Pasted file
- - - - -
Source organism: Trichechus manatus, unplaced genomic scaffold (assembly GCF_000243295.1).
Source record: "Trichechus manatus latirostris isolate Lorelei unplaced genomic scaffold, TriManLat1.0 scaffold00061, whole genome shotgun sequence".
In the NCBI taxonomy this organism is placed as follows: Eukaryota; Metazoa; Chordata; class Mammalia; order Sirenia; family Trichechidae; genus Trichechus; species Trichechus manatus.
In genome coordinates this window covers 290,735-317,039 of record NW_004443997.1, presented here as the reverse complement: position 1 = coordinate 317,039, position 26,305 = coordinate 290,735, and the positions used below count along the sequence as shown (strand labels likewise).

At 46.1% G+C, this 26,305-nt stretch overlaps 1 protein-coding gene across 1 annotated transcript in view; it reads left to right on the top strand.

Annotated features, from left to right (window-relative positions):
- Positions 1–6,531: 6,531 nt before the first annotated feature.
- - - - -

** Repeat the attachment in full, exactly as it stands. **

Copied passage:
Source organism: Trichechus manatus, unplaced genomic scaffold (assembly GCF_000243295.1).
Source record: "Trichechus manatus latirostris isolate Lorelei unplaced genomic scaffold, TriManLat1.0 scaffold00061, whole genome shotgun sequence".
In the NCBI taxonomy this organism is placed as follows: Eukaryota; Metazoa; Chordata; class Mammalia; order Sirenia; family Trichechidae; genus Trichechus; species Trichechus manatus.
In genome coordinates this window covers 290,735-317,039 of record NW_004443997.1, presented here as the reverse complement: position 1 = coordinate 317,039, position 26,305 = coordinate 290,735, and the positions used below count along the sequence as shown (strand labels likewise).

At 46.1% G+C, this 26,305-nt stretch overlaps 1 protein-coding gene across 1 annotated transcript in view; it reads left to right on the top strand.

Annotated features, from left to right (window-relative positions):
- Positions 1–6,531: 6,531 nt before the first annotated feature.